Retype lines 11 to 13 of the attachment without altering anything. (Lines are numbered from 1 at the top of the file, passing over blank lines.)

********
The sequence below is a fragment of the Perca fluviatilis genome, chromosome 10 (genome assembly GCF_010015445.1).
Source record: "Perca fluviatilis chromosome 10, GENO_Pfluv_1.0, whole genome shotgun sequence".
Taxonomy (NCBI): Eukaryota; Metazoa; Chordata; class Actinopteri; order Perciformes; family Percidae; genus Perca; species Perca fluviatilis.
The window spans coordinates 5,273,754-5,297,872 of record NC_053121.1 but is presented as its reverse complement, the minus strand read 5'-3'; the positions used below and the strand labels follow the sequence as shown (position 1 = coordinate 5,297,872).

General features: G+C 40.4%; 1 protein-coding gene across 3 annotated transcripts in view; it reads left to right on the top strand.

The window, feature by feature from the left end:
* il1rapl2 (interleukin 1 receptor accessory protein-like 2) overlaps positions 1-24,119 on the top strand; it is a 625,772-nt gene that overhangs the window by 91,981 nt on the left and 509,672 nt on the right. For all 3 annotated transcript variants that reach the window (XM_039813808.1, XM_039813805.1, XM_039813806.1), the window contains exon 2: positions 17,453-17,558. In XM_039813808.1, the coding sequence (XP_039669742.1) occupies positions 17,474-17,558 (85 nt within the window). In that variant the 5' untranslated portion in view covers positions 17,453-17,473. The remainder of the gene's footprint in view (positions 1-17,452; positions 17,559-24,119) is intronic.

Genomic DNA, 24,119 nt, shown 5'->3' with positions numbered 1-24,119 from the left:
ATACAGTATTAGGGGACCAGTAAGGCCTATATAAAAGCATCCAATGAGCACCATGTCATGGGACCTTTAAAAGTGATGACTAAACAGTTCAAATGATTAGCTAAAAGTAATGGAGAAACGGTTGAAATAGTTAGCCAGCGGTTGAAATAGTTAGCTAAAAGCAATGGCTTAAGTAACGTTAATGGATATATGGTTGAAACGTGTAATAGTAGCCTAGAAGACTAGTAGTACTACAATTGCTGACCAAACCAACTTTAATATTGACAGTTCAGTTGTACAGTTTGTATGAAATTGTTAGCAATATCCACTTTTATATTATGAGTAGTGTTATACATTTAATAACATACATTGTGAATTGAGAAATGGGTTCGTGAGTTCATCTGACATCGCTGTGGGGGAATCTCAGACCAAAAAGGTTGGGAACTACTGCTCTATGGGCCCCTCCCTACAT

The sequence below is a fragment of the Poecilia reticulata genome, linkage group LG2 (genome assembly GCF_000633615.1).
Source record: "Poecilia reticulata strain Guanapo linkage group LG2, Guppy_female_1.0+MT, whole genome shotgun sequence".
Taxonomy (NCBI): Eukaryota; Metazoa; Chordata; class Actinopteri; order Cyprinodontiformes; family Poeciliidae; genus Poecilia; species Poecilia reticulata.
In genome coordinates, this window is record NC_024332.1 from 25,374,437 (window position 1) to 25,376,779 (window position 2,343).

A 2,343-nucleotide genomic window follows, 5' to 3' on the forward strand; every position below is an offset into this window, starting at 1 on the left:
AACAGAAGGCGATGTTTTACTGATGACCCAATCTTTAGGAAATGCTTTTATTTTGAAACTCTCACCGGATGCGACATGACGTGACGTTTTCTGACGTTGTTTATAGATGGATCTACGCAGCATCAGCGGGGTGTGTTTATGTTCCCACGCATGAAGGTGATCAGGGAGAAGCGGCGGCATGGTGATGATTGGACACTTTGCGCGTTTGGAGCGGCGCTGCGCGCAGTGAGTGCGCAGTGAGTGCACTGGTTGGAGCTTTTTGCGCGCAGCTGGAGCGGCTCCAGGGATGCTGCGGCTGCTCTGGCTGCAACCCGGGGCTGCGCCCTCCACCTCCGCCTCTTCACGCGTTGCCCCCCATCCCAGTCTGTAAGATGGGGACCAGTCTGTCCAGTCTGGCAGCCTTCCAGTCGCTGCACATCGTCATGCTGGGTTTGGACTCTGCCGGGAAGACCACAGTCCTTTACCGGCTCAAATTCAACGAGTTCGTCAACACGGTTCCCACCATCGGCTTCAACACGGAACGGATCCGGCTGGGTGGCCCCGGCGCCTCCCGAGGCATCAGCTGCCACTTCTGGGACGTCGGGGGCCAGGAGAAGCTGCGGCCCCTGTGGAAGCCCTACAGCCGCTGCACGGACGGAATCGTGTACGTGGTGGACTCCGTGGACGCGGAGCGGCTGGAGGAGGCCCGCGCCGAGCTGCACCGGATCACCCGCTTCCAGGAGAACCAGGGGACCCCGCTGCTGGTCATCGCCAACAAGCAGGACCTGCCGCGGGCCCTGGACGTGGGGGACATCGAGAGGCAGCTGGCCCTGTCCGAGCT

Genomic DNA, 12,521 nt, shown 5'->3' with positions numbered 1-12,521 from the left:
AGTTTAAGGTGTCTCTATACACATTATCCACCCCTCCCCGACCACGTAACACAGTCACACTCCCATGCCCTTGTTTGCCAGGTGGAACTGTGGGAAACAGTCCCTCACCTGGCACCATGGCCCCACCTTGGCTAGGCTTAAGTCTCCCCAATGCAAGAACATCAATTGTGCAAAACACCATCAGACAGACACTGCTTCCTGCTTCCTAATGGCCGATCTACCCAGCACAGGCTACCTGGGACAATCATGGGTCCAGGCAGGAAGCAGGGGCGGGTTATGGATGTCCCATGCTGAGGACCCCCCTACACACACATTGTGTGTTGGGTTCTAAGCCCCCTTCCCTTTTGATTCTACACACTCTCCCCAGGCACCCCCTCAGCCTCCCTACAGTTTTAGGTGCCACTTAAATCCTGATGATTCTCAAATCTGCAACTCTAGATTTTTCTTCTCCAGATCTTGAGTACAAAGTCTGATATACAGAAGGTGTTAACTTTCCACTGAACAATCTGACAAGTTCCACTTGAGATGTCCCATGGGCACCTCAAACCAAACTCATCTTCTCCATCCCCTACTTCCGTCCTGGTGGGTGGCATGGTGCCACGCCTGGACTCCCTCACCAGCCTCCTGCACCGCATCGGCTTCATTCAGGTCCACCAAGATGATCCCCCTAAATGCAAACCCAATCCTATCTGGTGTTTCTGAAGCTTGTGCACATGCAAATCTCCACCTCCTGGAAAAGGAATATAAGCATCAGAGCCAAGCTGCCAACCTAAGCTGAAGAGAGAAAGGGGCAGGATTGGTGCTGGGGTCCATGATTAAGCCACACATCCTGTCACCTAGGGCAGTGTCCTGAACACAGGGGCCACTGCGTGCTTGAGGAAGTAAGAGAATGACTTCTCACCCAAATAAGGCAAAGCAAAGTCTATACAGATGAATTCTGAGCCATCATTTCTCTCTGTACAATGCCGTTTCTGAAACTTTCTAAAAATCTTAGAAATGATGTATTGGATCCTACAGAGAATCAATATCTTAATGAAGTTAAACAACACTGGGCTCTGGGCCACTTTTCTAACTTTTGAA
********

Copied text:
Source record: "Poecilia reticulata strain Guanapo linkage group LG2, Guppy_female_1.0+MT, whole genome shotgun sequence".
Taxonomy (NCBI): Eukaryota; Metazoa; Chordata; class Actinopteri; order Cyprinodontiformes; family Poeciliidae; genus Poecilia; species Poecilia reticulata.
In genome coordinates, this window is record NC_024332.1 from 25,374,437 (window position 1) to 25,376,779 (window position 2,343).